Know This: Federal Reserve Chair Janet Yellen believes the case for a rate hike has strengthened in recent months. Three people in Canada have died in what appears to be a crossbow attack. Oscar Pistorius tried to challenge his six-year jail sentence — and failed. And striking Bolivian mine workers have reportedly beaten the country’s deputy interior minister to death after he tried to mediate labor talks.
Word of the Day: Papahānaumokuākea. That’s the existing marine monument near Hawaii that Obama’s expected to quadruple the size of today, creating the world’s largest protected natural area. Oh, and here’s how you pronounce it.
Try This: Feeling presidential after a week of briefings? Prove it with the PDB quiz.
Still not under the bridge. The gold medalist has been charged with concocting a robbery tale to cover up a drunken encounter with gas station guards. Lochte, 32, must decide whether to mount a defense in Brazil, where the maximum sentence for false crime reporting is 18 months in prison. Authorities could try Lochte in absentia — raising questions of whether the U.S. would allow his extradition. Meanwhile the athlete, who lost four sponsorships over the scandal, has a new product to hawk: Pine Bros. soft lozenges, purportedly “forgiving on your throat.”
There’s something strange in the cosmic ’hood. Dark matter, the theoretical stuff that must mathematically make up 27 percent of the universe, has never been seen because it doesn’t reflect light. But a galaxy newly discovered by researchers at Keck Observatory in Hawaii, dubbed Dragonfly 44, is thought to be 99.9 percent dark matter. Though it’s only 330 million light years away, the galaxy’s so dark that sky scanners missed it — and scientists believe there must be many more, sparking hope of detecting an elusive dark matter particle they can study.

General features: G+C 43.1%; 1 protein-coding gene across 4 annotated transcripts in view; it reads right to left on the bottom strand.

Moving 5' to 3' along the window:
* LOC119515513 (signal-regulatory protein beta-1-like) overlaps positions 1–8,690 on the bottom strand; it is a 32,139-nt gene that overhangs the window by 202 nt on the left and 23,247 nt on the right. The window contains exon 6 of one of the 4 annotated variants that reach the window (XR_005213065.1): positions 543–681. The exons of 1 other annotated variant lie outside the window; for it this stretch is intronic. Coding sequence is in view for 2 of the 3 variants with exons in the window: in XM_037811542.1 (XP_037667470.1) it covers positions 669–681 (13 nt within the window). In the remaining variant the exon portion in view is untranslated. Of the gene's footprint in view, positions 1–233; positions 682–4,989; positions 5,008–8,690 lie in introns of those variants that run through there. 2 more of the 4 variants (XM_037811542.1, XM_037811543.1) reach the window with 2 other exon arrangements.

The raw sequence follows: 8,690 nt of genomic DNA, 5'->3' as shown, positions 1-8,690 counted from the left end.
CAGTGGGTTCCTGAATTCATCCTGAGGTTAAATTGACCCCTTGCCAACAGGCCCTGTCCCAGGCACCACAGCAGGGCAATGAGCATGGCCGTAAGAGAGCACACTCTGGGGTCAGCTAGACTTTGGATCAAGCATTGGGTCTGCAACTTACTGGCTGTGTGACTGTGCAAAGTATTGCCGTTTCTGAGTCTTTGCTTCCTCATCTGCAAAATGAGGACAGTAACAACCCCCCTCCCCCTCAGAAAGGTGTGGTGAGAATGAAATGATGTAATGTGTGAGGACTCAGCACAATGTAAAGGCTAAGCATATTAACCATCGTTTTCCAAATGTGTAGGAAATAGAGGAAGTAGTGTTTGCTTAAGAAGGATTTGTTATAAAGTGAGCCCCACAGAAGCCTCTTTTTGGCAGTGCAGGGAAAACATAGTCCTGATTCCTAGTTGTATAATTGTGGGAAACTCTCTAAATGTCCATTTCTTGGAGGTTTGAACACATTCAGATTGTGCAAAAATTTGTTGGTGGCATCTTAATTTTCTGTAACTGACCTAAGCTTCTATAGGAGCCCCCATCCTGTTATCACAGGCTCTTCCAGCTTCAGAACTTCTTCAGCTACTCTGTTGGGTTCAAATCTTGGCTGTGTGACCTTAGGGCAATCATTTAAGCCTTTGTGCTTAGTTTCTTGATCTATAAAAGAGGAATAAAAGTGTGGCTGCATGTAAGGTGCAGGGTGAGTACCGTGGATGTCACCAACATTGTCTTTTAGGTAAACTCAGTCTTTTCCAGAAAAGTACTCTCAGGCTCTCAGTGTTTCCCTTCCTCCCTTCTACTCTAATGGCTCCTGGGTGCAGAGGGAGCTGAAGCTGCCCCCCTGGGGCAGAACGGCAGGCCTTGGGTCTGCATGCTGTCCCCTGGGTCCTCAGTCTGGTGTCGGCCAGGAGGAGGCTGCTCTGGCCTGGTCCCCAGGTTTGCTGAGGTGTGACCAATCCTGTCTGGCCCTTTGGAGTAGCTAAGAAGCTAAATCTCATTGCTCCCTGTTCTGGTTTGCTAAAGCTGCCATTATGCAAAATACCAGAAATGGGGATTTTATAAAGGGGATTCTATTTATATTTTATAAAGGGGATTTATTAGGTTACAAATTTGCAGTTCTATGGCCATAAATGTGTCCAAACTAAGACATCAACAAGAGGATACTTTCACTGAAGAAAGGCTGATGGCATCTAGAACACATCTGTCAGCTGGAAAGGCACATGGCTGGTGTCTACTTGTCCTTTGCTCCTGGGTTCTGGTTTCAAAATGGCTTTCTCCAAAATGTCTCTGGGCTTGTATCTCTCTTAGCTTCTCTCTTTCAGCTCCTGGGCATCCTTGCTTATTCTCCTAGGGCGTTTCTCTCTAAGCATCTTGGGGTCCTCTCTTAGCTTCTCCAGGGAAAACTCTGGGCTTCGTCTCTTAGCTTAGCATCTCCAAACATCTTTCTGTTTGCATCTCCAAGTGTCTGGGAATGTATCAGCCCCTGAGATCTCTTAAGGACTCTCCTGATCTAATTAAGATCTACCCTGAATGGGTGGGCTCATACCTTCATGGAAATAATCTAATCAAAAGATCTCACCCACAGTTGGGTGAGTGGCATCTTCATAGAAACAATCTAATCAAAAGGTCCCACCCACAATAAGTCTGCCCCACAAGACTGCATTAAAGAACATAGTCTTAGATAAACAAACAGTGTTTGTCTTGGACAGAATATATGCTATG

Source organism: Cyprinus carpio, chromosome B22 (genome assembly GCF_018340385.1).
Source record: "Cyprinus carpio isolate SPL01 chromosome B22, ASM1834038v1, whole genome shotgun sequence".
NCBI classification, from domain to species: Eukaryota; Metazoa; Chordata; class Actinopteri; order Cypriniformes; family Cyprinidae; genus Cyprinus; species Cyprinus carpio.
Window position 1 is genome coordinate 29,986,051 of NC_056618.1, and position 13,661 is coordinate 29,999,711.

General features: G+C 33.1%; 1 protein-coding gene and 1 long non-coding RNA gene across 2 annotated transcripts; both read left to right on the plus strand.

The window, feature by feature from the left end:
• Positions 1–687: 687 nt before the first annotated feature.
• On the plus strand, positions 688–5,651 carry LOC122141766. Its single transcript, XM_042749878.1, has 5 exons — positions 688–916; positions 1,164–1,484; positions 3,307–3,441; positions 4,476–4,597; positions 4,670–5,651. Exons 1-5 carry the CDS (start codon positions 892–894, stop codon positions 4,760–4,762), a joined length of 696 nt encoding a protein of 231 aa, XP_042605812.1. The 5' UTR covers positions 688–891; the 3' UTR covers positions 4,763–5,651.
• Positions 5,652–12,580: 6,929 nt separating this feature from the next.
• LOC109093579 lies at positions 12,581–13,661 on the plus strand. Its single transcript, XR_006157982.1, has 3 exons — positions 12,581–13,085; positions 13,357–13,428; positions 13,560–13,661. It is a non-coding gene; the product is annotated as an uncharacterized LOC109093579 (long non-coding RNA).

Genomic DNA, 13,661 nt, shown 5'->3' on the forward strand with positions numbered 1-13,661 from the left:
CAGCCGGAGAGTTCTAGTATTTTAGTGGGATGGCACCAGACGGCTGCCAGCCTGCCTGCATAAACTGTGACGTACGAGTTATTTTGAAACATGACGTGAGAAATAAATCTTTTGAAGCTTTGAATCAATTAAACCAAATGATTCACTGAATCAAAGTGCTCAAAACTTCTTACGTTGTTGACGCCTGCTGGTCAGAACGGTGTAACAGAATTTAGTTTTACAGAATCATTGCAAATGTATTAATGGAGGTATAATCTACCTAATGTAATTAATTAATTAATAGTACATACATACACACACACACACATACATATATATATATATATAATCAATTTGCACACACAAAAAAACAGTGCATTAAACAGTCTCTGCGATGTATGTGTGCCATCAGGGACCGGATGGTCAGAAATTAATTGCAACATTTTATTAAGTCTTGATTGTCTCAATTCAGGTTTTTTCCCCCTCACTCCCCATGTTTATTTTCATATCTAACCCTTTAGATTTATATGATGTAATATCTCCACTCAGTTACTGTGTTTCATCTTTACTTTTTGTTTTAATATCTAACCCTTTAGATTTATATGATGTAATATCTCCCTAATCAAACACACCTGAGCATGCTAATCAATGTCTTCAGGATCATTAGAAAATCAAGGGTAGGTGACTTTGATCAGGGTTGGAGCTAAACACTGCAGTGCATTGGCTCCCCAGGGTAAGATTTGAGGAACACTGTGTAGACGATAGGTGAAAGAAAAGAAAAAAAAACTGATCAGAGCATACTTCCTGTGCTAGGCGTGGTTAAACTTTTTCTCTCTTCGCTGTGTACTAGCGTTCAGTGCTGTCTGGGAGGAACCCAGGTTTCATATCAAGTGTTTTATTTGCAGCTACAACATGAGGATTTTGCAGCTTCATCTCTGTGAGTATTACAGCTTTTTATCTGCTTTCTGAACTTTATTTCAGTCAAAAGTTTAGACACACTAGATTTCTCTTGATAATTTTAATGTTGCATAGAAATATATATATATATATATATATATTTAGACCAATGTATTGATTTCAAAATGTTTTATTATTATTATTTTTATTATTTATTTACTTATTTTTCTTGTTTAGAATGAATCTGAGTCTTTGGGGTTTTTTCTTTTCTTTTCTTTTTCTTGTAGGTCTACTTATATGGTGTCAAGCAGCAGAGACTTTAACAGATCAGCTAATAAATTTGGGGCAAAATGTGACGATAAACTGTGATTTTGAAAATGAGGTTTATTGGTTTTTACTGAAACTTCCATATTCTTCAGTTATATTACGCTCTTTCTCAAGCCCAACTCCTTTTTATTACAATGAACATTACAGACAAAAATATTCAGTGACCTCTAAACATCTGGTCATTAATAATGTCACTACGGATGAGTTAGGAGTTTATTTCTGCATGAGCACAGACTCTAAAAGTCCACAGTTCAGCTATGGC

It was the least they could do. While two hospitals that treated victims of the June Pulse nightclub shooting say they’ll bill insurance, they won’t charge those who were injured or killed for anything insurance doesn’t cover. Fifty people died and dozens were wounded in the deadliest mass shooting in American history, and the hospitals’ gesture is expected to cost about $5.5 million. As uninsured people increasingly turn to crowdfunding for healthcare, this decision — prompted by charitable outreach — has also been held up as an indictment of a broken U.S. medical system.
What don’t they know? Though it’s prized for protecting privacy with end-to-end encryption, WhatsApp is now set to turn over users’ phone numbers to Facebook, which bought the messaging service in 2014. Facebook and partners such as Instagram will be able to use the info for ad targeting, unless WhatsApp users tick the opt-out box. WhatsApp dropped its $1 subscription fee in January and has to earn its keep somehow — but data sharing could prompt FTC sanctions if the opt-out procedure elicits too many confused emojis.
It’s high art in low places. That’s what Harshvardhan Kadam produces in Pune, Goa and Varanasi, mixing commissioned works with passion projects for all to see. Kadam, 33, is part of an Indian street art boom that takes advantage of the country’s colorful thoroughfares — and lack of legal repercussions. Kadam, with his studio Inkbrushnme, is developing a style based on religious and mythological imagery — through the self-described atheist considers Hindu gods more like “superheroes” — that serves to interpret ancient stories in the public square